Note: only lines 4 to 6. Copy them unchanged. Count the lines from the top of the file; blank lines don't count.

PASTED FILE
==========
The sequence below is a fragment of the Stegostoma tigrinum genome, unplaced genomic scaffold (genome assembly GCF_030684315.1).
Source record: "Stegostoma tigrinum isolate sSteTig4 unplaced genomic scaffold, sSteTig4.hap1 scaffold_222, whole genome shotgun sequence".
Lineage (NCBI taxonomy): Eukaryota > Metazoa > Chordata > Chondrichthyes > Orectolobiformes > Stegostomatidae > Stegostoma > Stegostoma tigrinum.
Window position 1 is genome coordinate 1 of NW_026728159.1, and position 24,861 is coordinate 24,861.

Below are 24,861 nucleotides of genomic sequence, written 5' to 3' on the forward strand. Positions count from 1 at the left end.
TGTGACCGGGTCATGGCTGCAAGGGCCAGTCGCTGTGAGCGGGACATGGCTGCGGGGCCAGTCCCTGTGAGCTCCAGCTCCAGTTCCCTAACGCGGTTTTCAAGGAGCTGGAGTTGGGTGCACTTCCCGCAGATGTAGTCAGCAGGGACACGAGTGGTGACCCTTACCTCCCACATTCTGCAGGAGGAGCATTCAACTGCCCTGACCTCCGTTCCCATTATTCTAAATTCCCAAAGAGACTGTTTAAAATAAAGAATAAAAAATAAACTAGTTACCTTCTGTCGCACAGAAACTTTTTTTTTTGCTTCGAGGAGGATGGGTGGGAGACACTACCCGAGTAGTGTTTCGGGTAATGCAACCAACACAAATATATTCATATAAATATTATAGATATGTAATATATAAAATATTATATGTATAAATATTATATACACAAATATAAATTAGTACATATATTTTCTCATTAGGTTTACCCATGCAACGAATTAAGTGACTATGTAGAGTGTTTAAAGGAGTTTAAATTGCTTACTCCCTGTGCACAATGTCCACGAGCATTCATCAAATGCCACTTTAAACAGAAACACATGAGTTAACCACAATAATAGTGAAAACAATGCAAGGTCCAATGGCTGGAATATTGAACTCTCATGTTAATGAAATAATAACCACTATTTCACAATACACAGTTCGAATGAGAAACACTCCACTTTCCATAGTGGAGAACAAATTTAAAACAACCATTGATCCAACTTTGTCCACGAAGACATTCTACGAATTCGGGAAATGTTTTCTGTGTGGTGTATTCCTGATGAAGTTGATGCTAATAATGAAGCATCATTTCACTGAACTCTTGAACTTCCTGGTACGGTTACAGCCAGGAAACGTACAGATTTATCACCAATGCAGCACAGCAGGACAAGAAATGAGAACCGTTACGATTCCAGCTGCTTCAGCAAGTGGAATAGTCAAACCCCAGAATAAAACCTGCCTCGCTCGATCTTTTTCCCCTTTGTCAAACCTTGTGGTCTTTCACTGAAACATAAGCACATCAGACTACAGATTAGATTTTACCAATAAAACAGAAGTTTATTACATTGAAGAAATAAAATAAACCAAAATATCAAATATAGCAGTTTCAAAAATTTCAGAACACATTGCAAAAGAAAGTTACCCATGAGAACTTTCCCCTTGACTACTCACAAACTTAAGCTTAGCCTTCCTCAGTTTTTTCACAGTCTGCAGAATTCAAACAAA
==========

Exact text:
Window position 1 is genome coordinate 1 of NW_026728159.1, and position 24,861 is coordinate 24,861.

Below are 24,861 nucleotides of genomic sequence, written 5' to 3' on the forward strand. Positions count from 1 at the left end.
TGTGACCGGGTCATGGCTGCAAGGGCCAGTCGCTGTGAGCGGGACATGGCTGCGGGGCCAGTCCCTGTGAGCTCCAGCTCCAGTTCCCTAACGCGGTTTTCAAGGAGCTGGAGTTGGGTGCACTTCCCGCAGATGTAGTCAGCAGGGACACGAGTGGTGACCCTTACCTCCCACATTCTGCAGGAGGAGCATTCAACTGCCCTGACCTCCGTTCCCATTATTCTAAATTCCCAAAGAGACTGTTTAAAATAAAGAATAAAAAATAAACTAGTTACCTTCTGTCGCACAGAAACTTTTTTTTTTGCTTCGAGGAGGATGGGTGGGAGACACTACCCGAGTAGTGTTTCGGGTAATGCAACCAACACAAATATATTCATATAAATATTATAGATATGTAATATATAAAATATTATATGTATAAATATTATATACACAAATATAAATTAGTACATATATTTTCTCATTAGGTTTACCCATGCAACGAATTAAGTGACTATGTAGAGTGTTTAAAGGAGTTTAAATTGCTTACTCCCTGTGCACAATGTCCACGAGCATTCATCAAATGCCACTTTAAACAGAAACACATGAGTTAACCACAATAATAGTGAAAACAATGCAAGGTCCAATGGCTGGAATATTGAACTCTCATGTTAATGAAATAATAACCACTATTTCACAATACACAGTTCGAATGAGAAACACTCCACTTTCCATAGTGGAGAACAAATTTAAAACAACCATTGATCCAACTTTGTCCACGAAGACATTCTACGAATTCGGGAAATGTTTTCTGTGTGGTGTATTCCTGATGAAGTTGATGCTAATAATGAAGCATCATTTCACTGAACTCTTGAACTTCCTGGTACGGTTACAGCCAGGAAACGTACAGATTTATCACCAATGCAGCACAGCAGGACAAGAAATGAGAACCGTTACGATTCCAGCTGCTTCAGCAAGTGGAATAGTCAAACCCCAGAATAAAACCTGCCTCGCTCGATCTTTTTCCCCTTTGTCAAACCTTGTGGTCTTTCACTGAAACATAAGCACATCAGACTACAGATTAGATTTTACCAATAAAACAGAAGTTTATTACATTGAAGAAATAAAATAAACCAAAATATCAAATATAGCAGTTTCAAAAATTTCAGAACACATTGCAAAAGAAAGTTACCCATGAGAACTTTCCCCTTGACTACTCACAAACTTAAGCTTAGCCTTCCTCAGTTTTTTCACAGTCTGCAGAATTCAAACAAA